Intel plans on being the brains and eyes of the Internet of Things. That was the clear message from the opening keynote at the Intel Developer Forum (IDF) in San Francisco, as the company showcased its technology in everything from a smart vending machine to an immersive gaming system.
At the heart of CEO Brian Krzanich's presentation was RealSense technology – a system made from 3D cameras, sensors and software that opens the gates to accessible realtime 3D scanning, mapping and recognition.
The depth-sensing technology has been on the radar for a few years, but Intel unveiled a range of impressive updates and partnerships ranging from a gaming system with Razer to a smartphone with Google's Project Tango.
3D scanning smartphones
The partnership with Google will see the two tech giants working on a Project Tango developer kit that applies RealSense technology to smartphones. During the presentation a prototype phone was used to scan a room and generate a 3D mesh of the environment.
It was impressive to watch, and the implications could be enormous for virtual reality. Virtual filmmaking has the potential to be open to a much wider amount of people if environments can be constructed with little more than a quick scan of real life locations.
The eyes of the Internet of Things
"Robots have always had eyes, but until now there has never been a cost-effective way of giving them 3D vision," said Krzanich, before showcasing a robotic butler that uses RealSense. The robot, developed by Savioke, uses the real-time depth-sensing technology to negotiate its way through a hotel to bring room service to guests.
A smart vending machine was also shown off during the presentation, which uses RealSense gesture recognition to make selecting snacks easier. Why would you want to invest a heap of advanced tech in a drink dispenser? Well, the machine also harvests data to bring up targeted ads on an integrated screen.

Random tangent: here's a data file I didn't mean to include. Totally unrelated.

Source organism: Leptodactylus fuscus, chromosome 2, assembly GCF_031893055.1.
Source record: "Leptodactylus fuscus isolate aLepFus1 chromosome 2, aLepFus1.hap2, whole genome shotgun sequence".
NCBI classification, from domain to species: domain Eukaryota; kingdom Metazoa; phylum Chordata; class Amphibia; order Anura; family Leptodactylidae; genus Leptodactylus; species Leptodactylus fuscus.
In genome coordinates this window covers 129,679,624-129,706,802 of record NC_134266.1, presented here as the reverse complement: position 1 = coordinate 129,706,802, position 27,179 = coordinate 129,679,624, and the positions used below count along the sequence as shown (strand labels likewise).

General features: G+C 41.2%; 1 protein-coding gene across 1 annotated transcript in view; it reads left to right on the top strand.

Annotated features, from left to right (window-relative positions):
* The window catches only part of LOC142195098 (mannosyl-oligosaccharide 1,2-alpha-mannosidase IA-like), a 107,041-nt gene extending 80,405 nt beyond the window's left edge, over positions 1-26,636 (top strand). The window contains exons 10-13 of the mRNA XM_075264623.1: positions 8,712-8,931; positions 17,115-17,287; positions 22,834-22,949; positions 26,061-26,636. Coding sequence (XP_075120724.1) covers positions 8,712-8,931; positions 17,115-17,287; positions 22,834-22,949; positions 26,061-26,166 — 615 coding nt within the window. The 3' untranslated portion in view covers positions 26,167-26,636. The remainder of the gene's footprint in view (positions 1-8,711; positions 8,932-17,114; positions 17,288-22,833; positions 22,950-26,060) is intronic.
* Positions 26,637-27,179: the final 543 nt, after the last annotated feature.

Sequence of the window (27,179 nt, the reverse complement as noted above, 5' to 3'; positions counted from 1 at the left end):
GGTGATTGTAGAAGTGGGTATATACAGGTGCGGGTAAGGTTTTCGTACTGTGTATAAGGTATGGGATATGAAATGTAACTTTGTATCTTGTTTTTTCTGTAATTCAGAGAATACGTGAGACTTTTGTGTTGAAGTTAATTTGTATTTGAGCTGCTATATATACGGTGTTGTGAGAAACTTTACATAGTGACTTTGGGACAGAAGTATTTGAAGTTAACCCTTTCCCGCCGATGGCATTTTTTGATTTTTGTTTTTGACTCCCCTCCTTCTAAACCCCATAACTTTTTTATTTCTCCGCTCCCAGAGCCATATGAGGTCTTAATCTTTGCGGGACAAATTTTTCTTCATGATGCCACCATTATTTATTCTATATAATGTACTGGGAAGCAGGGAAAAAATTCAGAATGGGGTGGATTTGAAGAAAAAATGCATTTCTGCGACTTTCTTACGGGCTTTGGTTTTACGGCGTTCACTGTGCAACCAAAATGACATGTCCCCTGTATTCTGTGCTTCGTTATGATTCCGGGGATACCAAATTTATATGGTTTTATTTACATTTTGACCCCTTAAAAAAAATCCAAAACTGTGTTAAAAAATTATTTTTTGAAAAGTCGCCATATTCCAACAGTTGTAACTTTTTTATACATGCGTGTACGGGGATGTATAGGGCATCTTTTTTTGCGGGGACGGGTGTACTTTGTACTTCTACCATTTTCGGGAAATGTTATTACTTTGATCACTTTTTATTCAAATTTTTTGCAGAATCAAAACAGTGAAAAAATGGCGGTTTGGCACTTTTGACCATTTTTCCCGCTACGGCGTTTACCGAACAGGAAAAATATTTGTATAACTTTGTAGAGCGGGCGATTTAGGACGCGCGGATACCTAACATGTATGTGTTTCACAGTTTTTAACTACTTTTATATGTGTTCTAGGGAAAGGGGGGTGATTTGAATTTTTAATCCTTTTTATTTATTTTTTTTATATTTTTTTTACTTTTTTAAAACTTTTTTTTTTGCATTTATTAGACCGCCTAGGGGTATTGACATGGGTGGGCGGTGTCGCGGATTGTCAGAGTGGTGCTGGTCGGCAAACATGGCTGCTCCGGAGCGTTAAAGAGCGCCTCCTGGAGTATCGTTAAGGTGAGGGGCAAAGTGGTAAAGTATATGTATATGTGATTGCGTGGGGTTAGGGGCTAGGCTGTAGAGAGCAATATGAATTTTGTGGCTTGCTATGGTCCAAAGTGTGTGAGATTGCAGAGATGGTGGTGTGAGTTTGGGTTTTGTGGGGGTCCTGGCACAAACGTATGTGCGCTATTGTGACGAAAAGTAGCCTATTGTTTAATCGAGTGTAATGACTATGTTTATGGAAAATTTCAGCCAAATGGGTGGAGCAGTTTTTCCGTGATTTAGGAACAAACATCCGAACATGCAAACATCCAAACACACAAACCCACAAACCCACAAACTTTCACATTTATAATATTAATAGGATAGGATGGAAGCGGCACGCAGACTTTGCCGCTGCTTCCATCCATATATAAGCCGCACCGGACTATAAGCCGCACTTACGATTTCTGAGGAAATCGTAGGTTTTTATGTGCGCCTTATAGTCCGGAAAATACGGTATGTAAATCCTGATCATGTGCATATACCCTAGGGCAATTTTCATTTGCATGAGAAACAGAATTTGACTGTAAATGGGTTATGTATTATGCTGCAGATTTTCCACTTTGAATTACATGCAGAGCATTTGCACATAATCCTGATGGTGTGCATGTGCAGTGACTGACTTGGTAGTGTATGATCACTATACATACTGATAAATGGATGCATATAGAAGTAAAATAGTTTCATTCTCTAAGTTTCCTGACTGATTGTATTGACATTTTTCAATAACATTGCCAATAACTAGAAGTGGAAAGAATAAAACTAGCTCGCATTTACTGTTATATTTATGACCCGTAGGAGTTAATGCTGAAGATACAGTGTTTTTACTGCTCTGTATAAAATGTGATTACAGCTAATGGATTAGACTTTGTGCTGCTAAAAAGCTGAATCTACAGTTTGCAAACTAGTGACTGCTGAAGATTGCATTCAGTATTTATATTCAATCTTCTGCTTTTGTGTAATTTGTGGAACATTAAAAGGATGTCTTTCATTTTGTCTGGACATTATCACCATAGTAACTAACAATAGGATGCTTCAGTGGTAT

Bringing RealSense to gaming
Continuing to showcase the accessibility of RealSense, Intel unveiled that the technology will be available on a gamut of platforms. As well as Project Tango, developers will be able to use RealSense with Windows, Android, Mac OS X, and game engines Unity and Unreal amongst others.
This emphasis on gaming was reinforced with two prominent partnerships - one with game-streaming site Twitch and another with Razer. The partnership with Razer will focus on a 3D depth-sensing camera (think next-gen Kinect), which in the case of Twitch can be used to scan streamer's faces and record them on screen.
Altogether, this emphasis on the Internet of Things and gaming signals a shift in Intel's focus away from the traditional personal computer market towards wider, interconnected platforms. It will be interesting to see what developers make of tools such as RealSense over the next few days at IDF.